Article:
A Single Man review

A Single Man

A guy in the early sixties loses his gay lover in a car crash and gets really depressed. The film follows a day when he has made a decision to shoot himself and he is putting his affairs in order. In case you think that’s a spoiler – the film starts with him remembering the death of his lover, waking up depressed, then getting a gun. It’s pretty clear from the start what’s going on.

People who read this site regularly might be surprised that I might go and see this kind of film. There are no explosions or zombies or anything. But I’m a sensitive arty guy, ok? Look at the books I read (the classic ones). Plus my wife wanted to see it.

Colin Firth plays George. Brilliantly. I can see why so many are lauding him for his performance. At first he seems a bit anally retentive with perfectly folded suits and crisp sealed shirts for each day. His house is pristine and he seems respected at work. His one friend is Julianne Moore who plays a drunk, bored, divorcee. Also very well.

As the film progresses we see his character develop and become more real and believable. He has flaws and a personality that seems to get stronger and more likeable as things progress. From a stuffy professor he transforms into an interesting likeable guy and you find yourself growing increasingly sad as the story progresses. It is a well written story (a bit slow at times but not often), with superb acting and amazing visual direction.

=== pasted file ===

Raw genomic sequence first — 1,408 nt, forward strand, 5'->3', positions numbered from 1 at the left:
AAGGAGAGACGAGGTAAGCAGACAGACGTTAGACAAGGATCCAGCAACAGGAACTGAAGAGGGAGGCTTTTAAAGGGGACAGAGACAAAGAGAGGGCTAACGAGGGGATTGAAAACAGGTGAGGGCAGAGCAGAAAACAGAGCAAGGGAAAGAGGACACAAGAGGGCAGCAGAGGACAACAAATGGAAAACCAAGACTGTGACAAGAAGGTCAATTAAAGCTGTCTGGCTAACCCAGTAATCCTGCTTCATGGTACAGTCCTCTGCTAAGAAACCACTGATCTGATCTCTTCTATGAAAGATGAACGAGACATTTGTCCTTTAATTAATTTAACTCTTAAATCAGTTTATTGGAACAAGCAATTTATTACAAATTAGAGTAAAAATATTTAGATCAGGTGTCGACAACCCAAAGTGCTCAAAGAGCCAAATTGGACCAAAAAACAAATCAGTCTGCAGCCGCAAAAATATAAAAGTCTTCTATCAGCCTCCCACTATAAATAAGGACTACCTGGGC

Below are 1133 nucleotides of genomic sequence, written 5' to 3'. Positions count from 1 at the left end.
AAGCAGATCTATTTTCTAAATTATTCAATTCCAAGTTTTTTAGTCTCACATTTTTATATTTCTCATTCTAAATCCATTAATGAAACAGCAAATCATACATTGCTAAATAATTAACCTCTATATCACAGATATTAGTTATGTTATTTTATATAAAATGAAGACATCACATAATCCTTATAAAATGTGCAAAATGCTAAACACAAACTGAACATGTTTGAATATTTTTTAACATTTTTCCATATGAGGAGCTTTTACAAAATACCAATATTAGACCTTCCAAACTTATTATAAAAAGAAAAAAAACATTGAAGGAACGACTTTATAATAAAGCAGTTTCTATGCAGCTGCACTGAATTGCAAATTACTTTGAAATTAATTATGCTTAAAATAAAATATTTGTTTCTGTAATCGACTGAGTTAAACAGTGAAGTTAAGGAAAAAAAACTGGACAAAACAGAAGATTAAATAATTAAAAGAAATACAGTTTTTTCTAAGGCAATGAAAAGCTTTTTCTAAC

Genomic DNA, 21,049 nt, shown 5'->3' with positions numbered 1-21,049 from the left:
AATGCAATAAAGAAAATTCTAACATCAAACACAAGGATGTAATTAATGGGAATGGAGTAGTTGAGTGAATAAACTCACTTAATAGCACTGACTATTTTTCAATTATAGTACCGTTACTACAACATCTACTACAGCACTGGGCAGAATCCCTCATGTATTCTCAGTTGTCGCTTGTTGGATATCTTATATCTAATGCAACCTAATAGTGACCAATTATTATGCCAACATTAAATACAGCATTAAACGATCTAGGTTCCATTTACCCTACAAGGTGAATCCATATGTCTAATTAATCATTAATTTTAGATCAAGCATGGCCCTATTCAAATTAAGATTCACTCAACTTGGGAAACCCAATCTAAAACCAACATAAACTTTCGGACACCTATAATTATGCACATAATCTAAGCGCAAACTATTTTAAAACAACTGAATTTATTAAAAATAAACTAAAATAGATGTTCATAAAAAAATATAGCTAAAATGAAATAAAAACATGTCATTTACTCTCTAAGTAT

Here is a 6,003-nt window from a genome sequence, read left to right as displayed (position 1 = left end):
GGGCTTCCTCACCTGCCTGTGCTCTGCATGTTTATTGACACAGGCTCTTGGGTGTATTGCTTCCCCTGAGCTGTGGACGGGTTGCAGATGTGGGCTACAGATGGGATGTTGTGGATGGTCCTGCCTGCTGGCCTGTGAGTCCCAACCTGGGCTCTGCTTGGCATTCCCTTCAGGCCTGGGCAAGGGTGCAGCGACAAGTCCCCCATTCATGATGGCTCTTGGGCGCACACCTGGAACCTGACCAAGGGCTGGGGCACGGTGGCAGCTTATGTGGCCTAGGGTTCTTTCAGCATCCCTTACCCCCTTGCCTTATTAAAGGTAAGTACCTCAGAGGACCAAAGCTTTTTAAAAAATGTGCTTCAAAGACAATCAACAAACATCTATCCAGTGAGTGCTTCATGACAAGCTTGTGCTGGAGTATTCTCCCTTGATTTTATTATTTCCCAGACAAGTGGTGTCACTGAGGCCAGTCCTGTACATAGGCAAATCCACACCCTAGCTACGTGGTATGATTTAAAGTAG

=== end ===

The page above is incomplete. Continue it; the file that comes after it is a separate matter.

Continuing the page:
It is this ‘amazing visual direction’ that ironically brings the film down slightly. It is too visually arresting. Too arty. It feels a bit like watching a perfume advertisement or a talented student video artist’s end of year work. I’m making it sound worse than it is but after a while it did feel a bit over the top. I was aware that the director Tom Ford was showing that George was admiring beauty and the details of life on his final day but there were too many shots of women’s eyes, or men’s chests, or close-ups of roses.

I should stress that it doesn’t mar the film too much and not everyone will feel the same way. Apparently Ford is a fashion designer, so I should have allowed for a bit of aesthetic pretension. Even if it felt slightly too much, that obviously implies that the majority of the film is nice to look at. And it is. Watch the trailer below and you’ll see what I mean (especially the close-ups).

This is a good film – there is no denying that. I won’t be rushing out and buying the blu-ray but if you like a character driven, superbly acted and well directed movie, it is worth checking out.

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